ATLANTA -- One machine can't fix all that's wrong with the soft-drink industry. But Coca-Cola's Freestyle machine -- which can dispense 146 different flavours -- is giving Coke the one thing it needs most of all: buzz.
Freestyle is not a beverage formula, but a formula for survival in the $76-billion soft-drink industry awash in competition and growing consumer rejection.
This teen-targeting, touch-screen dispenser flavours self-created beverages in micro-doses. It may be Coke's best hope to keep millennials fully engaged, socially involved and buying fizzy drinks at a time industry sales are falling faster than water down the drain.
USA Today received special permission to tour Freestyle's super-secret offices -- which limit entry to about 100, badge-wearing Freestyle employees -- for a sneak peek at Freestyle's future. The brand's laser focus: attracting millennials. Freestyle is part of Coke's never-ending quest to pander to the young-and-techie set. Freestyle's even got an app in the works for next fall that will let folks pre-mix and match their drinks on their cellphones. Then, when they hold their devices up to a Freestyle machine, they'll receive the exact drink they've mixed on their app.
After five years in the marketplace, Freestyle is at a critical crossroads as it evolves from the new kid on the block to an incredibly costly hit or miss. Coke won't say what it's invested in Freestyle -- whose original code name was Project Jet. But Freestyle ranks as one of the largest equipment investments the company has ever made. Coke's Freestyle may be one of the industry's most high-profile, most expensive and most widely watched attempts to stay relevant.
Coke, itself, is at a crossroads. Last week, Coca-Cola shares rose after the U.S. beverage giant reported lower first-quarter earnings and revenue but said overall product volumes gained.
Coke said global unit-case volume rose two per cent during the January-March period, a result that beat Wall Street forecasts.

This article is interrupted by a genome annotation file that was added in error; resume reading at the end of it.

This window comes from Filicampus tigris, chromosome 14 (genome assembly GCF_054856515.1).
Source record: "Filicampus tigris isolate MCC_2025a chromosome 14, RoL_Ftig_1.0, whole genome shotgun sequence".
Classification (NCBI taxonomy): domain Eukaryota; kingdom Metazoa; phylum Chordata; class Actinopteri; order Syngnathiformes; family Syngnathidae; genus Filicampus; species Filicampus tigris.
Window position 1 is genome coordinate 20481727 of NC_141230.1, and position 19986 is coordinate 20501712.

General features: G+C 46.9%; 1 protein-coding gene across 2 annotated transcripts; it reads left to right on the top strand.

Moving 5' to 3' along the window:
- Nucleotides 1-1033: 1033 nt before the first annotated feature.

However, the increase was pushed by an eight per cent jump in noncarbonated beverage volume that compensated for a one per cent decline in sparkling soft-drink volume. Overall, North American volume was unchanged. In a new report, Morgan Stanley analyst Dara Mohsenian says sentiment on Coke is "very negative." Its stock is down about 10 per cent from its 52-week high. Coca-Cola's carbonated soft-drink volume fell 2.2 per cent in 2013, and the drop is only getting steeper, Beverage Digest, the trade magazine reported last week. Similar industry numbers have left the cola giants throwing everything they can at the wall, from wacky new drinks to uncanny new ways to dispense them -- such as Freestyle.
"Freestyle is an admission by Big Soda that they have to endorse a young drinker's consciousness," says Tom Pirko, CEO of Bevmark Consulting.
Put another way: Freestyle oozes the "technology cool factor," says John Sicher, publisher of Beverage Digest.
The dispenser -- which dresses the new technology in sleek, curvy styling -- is really a sensory overload, dressed up like a snazzy Coke machine. Its facade looks mobile-esque -- and eminently touchable. If its curves seem a bit sports car-like, that's because its Italian designer, Pininfarina Studios, may be best known for styling Ferraris and Maseratis. Even the sound of the drink pouring out is amplified by the echo-chamber-like, hollow serving area. The sound seems to urge: drink up.
Freestyle needs to be a hit. Its off-and-on rollout, which began ever-so-slowly, has recently gained some momentum as there are currently 19,000 machines in about 10,500 locations globally, including most domestic U.S. Burger Kings. But Coke Freestyle is still missing industry kingpin McDonald's as a major partner -- which has recently begun to test it in some New York City locations. Freestyle is increasingly catching the eye of millennials, who are its consuming future.
"Freestyle is a game-changer," says Jennifer Mann, vice-president and general manager of Coca-Cola Freestyle, while taking a reporter on a tour of the Freestyle's offices, semi-hidden across the railroad tracks from Coke's main building. "This is one of the largest investments in innovation in the history of the company."
More important she notes, "This is a way to grow the brand." Some fast-food chains that have installed Freestyle -- including Burger King, Five Guys and some Wendy's locations -- have seen an average of six per cent to eight per cent increase in beverage purchases, says Mann.
Pepsi is certainly paying attention. Last year, it began pilot tests of its own Pepsi Touch Tower dispenser with an interactive, digital touch screen small enough to sit on a countertop.
Coke's growth from Freestyle could come as much from the data collection as anything else, says Mann. The company's recent decision to roll out Fanta Cherry at retail in June, for example, was made only after it became a hot selection on Freestyle.
The top sellers: Diet Coke with Raspberry; Coke with Orange and Diet Seagram's Ginger Ale with Vanilla. Sound good enough to drink?
"This is not the same old fuddy-duddy Coke," says Pirko. Even then, he notes, it's taken Coke way too long to establish the Freestyle machines in the marketplace. "The slower they go, the more people will think it's a confusing gimmick."
-- USA Today